Run-time program generation and empirical optimization

The goal of this project is to use all the tools of run-time program generation and empirical optimization (a.k.a. auto-tuning) to get speed-ups on problems involving large amounts of data. It is well known that staging - dividing a computation into two parts, where the first part, based on some "early" portion of the data, produces code for the second part - can result in significant speed-ups. The jumping off point of this research is the observation that when the "early" data is voluminous, the most obvious methods of staging do not produce speed-ups, because the code gets too large. A further well-known fact is that the best code on one machine may not be the best on all machines; determining, at run time, the best method for solving a particular problem is know as "auto-tuning," or "empirical optimization."

We are currently focusing on one very well-known problem: matrix-vector multiplication:

Suppose we are given a matrix M (of the kind typically found in scientific computations - large, sparse, usually banded), which is to be multiplied by dense vectors repeatedly (hundreds or thousands of times). Can we generate code (and data) to optimize these multiplications?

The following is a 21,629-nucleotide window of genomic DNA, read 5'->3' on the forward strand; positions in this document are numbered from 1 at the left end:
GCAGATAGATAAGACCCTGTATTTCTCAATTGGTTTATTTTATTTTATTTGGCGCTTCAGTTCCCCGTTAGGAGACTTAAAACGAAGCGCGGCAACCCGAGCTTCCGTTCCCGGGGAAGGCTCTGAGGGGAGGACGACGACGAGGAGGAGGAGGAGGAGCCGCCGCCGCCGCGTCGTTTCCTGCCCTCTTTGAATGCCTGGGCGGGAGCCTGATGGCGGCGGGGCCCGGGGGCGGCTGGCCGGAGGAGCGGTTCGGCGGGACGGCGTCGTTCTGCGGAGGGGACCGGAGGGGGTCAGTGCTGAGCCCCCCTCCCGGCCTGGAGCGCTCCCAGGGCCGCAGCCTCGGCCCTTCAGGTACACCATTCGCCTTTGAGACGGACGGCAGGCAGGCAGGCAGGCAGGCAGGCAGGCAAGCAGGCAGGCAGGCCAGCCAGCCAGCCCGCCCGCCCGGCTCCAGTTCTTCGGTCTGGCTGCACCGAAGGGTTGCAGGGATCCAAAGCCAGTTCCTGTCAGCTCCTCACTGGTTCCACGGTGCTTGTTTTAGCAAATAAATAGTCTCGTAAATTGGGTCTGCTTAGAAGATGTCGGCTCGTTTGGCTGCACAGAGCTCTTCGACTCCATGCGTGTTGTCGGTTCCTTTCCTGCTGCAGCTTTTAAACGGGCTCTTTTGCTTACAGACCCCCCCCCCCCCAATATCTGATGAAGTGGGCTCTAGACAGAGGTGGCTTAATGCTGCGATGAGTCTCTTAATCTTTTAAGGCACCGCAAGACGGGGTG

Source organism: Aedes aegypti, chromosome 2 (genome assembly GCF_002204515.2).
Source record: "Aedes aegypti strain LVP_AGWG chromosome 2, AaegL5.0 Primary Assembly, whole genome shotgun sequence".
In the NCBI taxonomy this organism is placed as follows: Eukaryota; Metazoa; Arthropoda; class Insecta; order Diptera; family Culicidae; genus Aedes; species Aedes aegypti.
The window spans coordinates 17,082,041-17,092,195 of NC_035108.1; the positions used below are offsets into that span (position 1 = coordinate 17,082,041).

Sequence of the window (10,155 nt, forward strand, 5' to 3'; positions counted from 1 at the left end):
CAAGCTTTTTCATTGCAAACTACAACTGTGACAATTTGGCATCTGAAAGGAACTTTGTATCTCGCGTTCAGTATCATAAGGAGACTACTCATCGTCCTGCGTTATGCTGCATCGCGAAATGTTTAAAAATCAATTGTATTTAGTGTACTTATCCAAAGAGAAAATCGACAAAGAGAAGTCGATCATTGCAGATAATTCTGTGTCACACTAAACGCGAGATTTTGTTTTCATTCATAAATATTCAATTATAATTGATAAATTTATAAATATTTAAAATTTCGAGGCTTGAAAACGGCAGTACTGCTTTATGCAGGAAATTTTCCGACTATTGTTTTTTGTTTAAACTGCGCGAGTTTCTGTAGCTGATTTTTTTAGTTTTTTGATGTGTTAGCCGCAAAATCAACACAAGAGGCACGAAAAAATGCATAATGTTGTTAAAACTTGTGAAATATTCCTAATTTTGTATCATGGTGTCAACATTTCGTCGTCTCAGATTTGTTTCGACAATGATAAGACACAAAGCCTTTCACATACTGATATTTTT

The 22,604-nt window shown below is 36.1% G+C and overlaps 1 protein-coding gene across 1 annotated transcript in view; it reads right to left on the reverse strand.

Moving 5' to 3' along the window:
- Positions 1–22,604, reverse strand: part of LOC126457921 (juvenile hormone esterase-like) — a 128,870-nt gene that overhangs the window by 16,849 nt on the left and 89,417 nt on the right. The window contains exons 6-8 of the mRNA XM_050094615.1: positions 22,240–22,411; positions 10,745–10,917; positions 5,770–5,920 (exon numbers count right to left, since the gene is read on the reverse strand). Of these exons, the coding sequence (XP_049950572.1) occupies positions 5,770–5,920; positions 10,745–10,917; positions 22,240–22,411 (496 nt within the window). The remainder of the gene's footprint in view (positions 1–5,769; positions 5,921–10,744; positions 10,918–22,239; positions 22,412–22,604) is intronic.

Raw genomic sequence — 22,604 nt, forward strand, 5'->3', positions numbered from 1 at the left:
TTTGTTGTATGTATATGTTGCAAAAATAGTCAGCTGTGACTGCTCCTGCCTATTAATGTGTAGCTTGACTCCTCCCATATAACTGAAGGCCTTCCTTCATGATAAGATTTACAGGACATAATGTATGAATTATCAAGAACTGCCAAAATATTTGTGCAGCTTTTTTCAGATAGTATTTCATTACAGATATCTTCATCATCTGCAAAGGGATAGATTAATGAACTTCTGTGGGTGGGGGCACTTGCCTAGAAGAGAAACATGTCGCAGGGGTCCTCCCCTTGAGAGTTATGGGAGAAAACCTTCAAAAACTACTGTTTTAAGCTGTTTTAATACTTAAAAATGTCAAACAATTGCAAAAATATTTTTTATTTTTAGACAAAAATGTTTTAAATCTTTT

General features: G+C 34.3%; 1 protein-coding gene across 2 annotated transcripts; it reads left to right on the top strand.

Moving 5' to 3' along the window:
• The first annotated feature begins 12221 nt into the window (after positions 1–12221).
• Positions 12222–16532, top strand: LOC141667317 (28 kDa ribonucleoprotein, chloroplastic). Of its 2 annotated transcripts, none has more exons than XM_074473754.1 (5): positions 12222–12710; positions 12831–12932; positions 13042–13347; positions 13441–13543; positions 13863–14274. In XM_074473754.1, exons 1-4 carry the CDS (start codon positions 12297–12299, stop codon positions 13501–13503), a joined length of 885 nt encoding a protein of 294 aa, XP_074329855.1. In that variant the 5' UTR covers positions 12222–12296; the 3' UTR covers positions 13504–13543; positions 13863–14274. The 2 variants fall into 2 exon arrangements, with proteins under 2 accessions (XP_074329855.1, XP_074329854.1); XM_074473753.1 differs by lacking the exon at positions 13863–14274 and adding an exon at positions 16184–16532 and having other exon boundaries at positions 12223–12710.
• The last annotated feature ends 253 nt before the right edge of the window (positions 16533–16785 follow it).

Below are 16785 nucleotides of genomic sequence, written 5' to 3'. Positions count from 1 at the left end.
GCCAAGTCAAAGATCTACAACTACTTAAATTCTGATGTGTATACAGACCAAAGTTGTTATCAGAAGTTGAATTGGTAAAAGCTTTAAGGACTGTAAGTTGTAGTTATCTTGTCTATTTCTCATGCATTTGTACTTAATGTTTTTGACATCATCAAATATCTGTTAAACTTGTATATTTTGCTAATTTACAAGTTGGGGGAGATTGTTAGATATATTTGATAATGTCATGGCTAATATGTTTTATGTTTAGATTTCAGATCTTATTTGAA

In short, we are looking at staging matrix-vector multiplication.

The project has three broad components:

  • Finding the best methods. These methods may involve generating code specialized for M and/or building a new representation for M.
  • Determining, at run time, which of the available methods is best for a particular matrix one a particular machine.
  • Efficiently generating code for the chosen method (if necessary).

Details can be found in our publications and working papers.

This project is supported by the National Science Foundation under grant CCF 10-17077, "Run-time program generation and empirical optimization."

Last updated on Fri Jul 6 09:00:35 CDT 2012